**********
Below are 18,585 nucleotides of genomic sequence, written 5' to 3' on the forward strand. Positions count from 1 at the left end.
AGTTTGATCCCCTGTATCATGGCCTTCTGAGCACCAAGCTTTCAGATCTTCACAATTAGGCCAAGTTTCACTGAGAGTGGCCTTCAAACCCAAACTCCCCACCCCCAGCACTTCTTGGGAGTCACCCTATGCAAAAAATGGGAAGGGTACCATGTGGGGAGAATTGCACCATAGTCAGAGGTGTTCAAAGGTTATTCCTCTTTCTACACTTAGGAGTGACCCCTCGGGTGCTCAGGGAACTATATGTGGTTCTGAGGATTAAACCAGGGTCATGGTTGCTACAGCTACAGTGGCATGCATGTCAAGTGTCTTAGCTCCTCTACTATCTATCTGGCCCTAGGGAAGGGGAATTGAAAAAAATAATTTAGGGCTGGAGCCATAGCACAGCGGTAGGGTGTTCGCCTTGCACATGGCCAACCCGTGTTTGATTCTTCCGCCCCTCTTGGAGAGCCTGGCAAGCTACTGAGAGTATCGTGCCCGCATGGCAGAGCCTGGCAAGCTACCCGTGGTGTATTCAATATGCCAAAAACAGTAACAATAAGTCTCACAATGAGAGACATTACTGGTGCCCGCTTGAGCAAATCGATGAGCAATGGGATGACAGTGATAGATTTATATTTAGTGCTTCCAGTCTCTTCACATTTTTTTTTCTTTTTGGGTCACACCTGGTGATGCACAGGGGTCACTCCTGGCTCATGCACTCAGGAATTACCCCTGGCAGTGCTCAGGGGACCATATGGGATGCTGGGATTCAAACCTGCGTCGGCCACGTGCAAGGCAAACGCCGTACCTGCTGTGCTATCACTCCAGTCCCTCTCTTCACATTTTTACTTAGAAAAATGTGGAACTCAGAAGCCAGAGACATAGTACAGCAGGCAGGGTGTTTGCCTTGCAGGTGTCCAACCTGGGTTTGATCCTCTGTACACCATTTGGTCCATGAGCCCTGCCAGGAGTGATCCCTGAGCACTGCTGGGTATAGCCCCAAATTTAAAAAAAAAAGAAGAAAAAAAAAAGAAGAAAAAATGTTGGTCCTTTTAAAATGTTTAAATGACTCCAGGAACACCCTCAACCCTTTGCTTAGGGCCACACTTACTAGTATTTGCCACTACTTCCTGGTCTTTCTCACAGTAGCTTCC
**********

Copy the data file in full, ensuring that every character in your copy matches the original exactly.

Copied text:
Below are 18,585 nucleotides of genomic sequence, written 5' to 3' on the forward strand. Positions count from 1 at the left end.
AGTTTGATCCCCTGTATCATGGCCTTCTGAGCACCAAGCTTTCAGATCTTCACAATTAGGCCAAGTTTCACTGAGAGTGGCCTTCAAACCCAAACTCCCCACCCCCAGCACTTCTTGGGAGTCACCCTATGCAAAAAATGGGAAGGGTACCATGTGGGGAGAATTGCACCATAGTCAGAGGTGTTCAAAGGTTATTCCTCTTTCTACACTTAGGAGTGACCCCTCGGGTGCTCAGGGAACTATATGTGGTTCTGAGGATTAAACCAGGGTCATGGTTGCTACAGCTACAGTGGCATGCATGTCAAGTGTCTTAGCTCCTCTACTATCTATCTGGCCCTAGGGAAGGGGAATTGAAAAAAATAATTTAGGGCTGGAGCCATAGCACAGCGGTAGGGTGTTCGCCTTGCACATGGCCAACCCGTGTTTGATTCTTCCGCCCCTCTTGGAGAGCCTGGCAAGCTACTGAGAGTATCGTGCCCGCATGGCAGAGCCTGGCAAGCTACCCGTGGTGTATTCAATATGCCAAAAACAGTAACAATAAGTCTCACAATGAGAGACATTACTGGTGCCCGCTTGAGCAAATCGATGAGCAATGGGATGACAGTGATAGATTTATATTTAGTGCTTCCAGTCTCTTCACATTTTTTTTTCTTTTTGGGTCACACCTGGTGATGCACAGGGGTCACTCCTGGCTCATGCACTCAGGAATTACCCCTGGCAGTGCTCAGGGGACCATATGGGATGCTGGGATTCAAACCTGCGTCGGCCACGTGCAAGGCAAACGCCGTACCTGCTGTGCTATCACTCCAGTCCCTCTCTTCACATTTTTACTTAGAAAAATGTGGAACTCAGAAGCCAGAGACATAGTACAGCAGGCAGGGTGTTTGCCTTGCAGGTGTCCAACCTGGGTTTGATCCTCTGTACACCATTTGGTCCATGAGCCCTGCCAGGAGTGATCCCTGAGCACTGCTGGGTATAGCCCCAAATTTAAAAAAAAAAGAAGAAAAAAAAAAGAAGAAAAAATGTTGGTCCTTTTAAAATGTTTAAATGACTCCAGGAACACCCTCAACCCTTTGCTTAGGGCCACACTTACTAGTATTTGCCACTACTTCCTGGTCTTTCTCACAGTAGCTTCC